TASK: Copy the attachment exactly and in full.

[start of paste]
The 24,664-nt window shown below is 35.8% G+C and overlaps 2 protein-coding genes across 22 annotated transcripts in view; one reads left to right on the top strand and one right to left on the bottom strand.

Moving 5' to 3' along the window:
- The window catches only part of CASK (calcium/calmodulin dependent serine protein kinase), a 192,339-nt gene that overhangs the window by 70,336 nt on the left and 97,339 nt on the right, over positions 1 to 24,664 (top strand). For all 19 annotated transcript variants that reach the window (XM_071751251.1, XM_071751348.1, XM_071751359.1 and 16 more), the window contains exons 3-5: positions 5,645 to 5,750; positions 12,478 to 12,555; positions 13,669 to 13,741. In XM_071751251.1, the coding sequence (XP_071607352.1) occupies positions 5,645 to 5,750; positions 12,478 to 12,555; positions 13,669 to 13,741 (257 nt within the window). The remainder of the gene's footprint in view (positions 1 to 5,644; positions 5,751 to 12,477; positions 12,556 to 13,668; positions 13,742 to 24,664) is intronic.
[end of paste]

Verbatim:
The 24,664-nt window shown below is 35.8% G+C and overlaps 2 protein-coding genes across 22 annotated transcripts in view; one reads left to right on the top strand and one right to left on the bottom strand.

Moving 5' to 3' along the window:
- The window catches only part of CASK (calcium/calmodulin dependent serine protein kinase), a 192,339-nt gene that overhangs the window by 70,336 nt on the left and 97,339 nt on the right, over positions 1 to 24,664 (top strand). For all 19 annotated transcript variants that reach the window (XM_071751251.1, XM_071751348.1, XM_071751359.1 and 16 more), the window contains exons 3-5: positions 5,645 to 5,750; positions 12,478 to 12,555; positions 13,669 to 13,741. In XM_071751251.1, the coding sequence (XP_071607352.1) occupies positions 5,645 to 5,750; positions 12,478 to 12,555; positions 13,669 to 13,741 (257 nt within the window). The remainder of the gene's footprint in view (positions 1 to 5,644; positions 5,751 to 12,477; positions 12,556 to 13,668; positions 13,742 to 24,664) is intronic.